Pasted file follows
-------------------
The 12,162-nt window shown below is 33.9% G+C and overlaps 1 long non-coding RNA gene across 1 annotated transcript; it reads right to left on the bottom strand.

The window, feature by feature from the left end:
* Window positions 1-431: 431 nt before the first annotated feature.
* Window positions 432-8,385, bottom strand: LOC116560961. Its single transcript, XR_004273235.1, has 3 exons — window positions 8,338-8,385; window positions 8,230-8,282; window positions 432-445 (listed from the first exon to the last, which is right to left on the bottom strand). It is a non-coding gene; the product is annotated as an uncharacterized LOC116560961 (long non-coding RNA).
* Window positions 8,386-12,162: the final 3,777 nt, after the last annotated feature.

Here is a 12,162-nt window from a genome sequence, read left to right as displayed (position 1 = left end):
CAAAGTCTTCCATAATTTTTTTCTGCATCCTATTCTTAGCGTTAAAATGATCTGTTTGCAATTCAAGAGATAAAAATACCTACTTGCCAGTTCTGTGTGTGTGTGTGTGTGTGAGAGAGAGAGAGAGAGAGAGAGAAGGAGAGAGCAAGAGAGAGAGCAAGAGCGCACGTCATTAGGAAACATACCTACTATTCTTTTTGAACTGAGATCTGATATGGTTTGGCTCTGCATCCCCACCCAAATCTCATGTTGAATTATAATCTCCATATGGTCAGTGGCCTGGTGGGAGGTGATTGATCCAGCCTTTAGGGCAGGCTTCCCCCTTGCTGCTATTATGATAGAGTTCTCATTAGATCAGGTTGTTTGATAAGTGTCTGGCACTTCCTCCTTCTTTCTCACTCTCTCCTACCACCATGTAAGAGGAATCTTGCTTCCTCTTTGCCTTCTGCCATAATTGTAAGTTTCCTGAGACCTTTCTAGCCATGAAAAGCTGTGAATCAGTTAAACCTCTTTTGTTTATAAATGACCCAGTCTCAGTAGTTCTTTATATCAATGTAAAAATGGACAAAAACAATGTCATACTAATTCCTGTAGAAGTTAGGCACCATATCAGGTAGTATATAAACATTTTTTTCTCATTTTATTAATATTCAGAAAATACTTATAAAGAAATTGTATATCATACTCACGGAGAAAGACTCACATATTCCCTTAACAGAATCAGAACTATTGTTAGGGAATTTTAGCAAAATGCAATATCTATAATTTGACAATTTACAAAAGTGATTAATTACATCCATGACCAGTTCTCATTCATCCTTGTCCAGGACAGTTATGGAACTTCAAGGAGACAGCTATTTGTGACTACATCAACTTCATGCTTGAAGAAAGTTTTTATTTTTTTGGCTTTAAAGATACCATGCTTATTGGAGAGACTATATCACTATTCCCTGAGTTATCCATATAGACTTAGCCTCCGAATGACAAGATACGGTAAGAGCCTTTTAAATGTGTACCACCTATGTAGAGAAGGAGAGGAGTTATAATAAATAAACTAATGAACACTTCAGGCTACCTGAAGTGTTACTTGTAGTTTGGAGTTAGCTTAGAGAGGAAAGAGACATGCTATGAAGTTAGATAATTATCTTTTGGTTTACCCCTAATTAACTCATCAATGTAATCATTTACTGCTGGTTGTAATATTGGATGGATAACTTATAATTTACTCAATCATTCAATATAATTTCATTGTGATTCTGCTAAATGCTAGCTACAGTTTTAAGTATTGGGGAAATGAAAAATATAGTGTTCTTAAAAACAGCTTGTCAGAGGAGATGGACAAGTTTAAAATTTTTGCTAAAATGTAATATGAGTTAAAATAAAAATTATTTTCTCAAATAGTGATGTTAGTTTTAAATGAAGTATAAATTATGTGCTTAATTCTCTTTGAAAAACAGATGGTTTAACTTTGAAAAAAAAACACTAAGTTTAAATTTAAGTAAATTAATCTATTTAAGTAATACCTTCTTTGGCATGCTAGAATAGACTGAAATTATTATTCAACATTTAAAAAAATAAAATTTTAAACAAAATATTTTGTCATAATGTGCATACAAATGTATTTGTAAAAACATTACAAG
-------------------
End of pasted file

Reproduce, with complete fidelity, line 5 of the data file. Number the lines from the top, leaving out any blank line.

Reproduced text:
* Window positions 8,386-12,162: the final 3,777 nt, after the last annotated feature.